Merging the two countries' life sciences research entailed other cultural complications that, six months before the flight, remained to be resolved. Although the Russians have shared the results of their decades of experimentation and observation on the effects of long-duration weightlessness, U.S. researchers have had difficulty interpreting the results. Victor Schneider of NASA's Division of Life and Biomedical Science Applications explains that in the past, the two sides used incompatible measuring tools and standards. "If you are trying to get a basic reading on, for example, a blood sugar level, even in different laboratories within the United States, you'll find inconsistencies," he says. "What one lab would say is a low value could be called normal or high in another lab. There are differences in the definitions of normal. There are also differences in readings based on the use of different equipment or techniques."
The fact that Thagard and his crewmates will be the 54th, 55th, and 56th people on Mir represents a further difficulty in drawing conclusions from the Russian studies of the effects of microgravity. Medical studies on Earth routinely use more than 100 subjects and have a large group of control subjects as well. The number of experimental subjects that have been on Mir is still too small to enable scientists to conclude which countermeasures can be used to control which effects.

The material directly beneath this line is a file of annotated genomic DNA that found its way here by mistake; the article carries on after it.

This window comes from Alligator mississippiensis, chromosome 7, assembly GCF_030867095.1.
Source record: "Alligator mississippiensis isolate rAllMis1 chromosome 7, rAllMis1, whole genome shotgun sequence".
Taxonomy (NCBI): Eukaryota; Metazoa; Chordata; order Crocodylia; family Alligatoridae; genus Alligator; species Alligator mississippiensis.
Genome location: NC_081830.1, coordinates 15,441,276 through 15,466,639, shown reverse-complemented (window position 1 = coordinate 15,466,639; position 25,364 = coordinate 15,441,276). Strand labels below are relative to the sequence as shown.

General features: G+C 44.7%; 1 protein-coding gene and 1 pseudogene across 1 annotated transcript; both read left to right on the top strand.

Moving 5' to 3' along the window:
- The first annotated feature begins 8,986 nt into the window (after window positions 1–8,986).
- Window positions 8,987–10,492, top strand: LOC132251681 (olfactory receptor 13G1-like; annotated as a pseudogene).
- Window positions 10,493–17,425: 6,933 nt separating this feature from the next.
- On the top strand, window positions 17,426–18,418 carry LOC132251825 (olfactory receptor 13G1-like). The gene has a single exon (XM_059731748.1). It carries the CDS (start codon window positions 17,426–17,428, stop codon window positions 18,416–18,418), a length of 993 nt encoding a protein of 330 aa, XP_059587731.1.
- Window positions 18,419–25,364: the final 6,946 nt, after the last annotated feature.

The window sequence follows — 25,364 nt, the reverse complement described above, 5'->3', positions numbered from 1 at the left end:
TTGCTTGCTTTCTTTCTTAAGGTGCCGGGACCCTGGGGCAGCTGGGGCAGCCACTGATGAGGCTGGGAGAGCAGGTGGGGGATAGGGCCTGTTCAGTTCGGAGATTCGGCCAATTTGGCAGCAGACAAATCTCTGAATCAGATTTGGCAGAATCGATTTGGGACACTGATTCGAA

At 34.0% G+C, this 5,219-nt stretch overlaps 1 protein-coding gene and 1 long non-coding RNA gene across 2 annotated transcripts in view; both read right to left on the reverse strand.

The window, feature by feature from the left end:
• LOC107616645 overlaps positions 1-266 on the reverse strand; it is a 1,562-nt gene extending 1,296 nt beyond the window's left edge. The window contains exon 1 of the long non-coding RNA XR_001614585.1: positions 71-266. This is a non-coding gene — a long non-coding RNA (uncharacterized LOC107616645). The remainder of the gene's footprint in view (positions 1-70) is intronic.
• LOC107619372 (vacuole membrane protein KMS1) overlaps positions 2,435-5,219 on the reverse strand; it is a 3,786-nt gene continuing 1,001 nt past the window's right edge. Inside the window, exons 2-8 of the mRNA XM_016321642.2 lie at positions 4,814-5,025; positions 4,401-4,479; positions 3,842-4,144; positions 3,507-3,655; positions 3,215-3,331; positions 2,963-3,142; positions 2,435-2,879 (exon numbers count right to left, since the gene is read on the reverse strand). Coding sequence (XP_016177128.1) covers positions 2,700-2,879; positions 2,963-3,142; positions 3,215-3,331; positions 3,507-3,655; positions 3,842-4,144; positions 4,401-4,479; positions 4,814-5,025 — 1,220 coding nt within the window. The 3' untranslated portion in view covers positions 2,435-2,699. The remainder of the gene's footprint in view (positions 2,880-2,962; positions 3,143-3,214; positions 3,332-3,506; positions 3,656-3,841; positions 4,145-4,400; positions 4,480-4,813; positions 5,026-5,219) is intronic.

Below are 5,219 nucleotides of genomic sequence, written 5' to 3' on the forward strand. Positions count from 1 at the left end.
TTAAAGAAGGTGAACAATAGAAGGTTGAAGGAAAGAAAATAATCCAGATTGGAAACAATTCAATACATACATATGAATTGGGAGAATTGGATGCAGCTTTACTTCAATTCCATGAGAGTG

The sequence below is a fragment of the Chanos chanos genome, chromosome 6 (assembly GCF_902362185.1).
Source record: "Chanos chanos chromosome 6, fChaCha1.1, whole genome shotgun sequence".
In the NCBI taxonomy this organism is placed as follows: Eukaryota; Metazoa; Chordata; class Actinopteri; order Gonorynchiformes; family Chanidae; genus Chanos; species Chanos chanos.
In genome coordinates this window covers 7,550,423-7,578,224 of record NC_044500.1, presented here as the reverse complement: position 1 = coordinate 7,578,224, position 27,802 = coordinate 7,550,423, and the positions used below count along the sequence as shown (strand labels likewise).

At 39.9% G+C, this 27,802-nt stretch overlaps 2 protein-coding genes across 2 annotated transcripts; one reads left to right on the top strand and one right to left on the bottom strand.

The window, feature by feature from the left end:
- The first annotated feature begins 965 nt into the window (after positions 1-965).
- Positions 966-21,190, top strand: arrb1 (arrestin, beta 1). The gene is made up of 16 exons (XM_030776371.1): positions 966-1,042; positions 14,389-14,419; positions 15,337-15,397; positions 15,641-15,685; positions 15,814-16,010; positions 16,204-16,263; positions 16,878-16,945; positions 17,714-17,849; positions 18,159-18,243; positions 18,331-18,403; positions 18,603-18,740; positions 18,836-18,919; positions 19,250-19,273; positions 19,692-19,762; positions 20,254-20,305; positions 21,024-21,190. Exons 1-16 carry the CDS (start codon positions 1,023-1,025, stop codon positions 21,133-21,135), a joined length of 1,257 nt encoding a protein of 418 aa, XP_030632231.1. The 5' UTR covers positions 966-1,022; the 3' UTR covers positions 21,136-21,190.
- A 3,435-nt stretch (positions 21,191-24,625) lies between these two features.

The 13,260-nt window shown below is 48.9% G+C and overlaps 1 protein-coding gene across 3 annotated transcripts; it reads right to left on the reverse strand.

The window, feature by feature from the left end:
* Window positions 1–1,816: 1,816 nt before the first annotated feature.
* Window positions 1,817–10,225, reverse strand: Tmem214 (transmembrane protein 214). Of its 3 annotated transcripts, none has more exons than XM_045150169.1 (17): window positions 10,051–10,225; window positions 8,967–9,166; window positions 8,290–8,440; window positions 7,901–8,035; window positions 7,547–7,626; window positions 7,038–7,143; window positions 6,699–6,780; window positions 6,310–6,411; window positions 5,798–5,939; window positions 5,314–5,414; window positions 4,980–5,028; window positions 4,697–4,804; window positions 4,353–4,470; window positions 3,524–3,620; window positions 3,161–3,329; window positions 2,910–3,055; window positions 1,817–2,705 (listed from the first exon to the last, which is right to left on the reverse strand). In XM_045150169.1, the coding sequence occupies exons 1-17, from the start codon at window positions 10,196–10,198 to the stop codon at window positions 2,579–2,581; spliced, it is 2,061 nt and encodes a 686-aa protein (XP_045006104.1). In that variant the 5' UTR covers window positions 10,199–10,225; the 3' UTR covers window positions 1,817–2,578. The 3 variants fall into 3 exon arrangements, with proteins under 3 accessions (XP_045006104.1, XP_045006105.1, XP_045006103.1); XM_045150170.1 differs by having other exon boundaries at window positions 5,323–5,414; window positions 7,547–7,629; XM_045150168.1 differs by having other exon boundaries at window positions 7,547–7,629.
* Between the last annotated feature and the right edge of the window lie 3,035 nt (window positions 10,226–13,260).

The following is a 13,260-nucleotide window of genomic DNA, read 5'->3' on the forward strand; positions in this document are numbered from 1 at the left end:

"It hasn't been easy settling on the medical agenda," says Dave Ward, the soft-spoken NASA flight surgeon in residence at Star City. "There's been much discussion, misunderstanding, disagreements, and many cultural accommodations on both sides. Russians do science a little bit differently than we do. From the perspective of medicine, they use an Eastern-type approach, which is problem-oriented. They see a problem, they try several things at one time to fix it and they don't know exactly which one worked. Russians, I think, by nature are very creative and innovative. If you look at the West, we've evolved a type of science that's very specific and methodical. Our kind of science takes a lot of time and energy and a lot of people in your study."
One of the Russian habits Ward admires and would like to see Americans imitate is swift decision-making. "If someone here proposes a change in a program and it makes sense, a couple days later you see it in the conspects [the booklets that delineate every procedure]," he says. "In NASA too many people have a voice in change. The same proposal can take months and often gets so bogged down in review process that even the simplest changes never make it."
Regardless of the differences between the Russian and U.S. space programs, there is at least one overriding similarity of purpose. All of the long-duration studies, the plans for construction of an international space station, the biomedical experimentation, and the new attempt at partnership are aimed at getting to Mars. In an odd twist for a country that at one time had so many secrets, the Russians have been more explicit about this goal than the Americans. For decades the slogan of the Soviet space program has been "On to Mars." "Russian people and a lot of the Americans really feel that our best business is to get off the Earth, get to the moon, and go on to Mars," says Ken Cameron.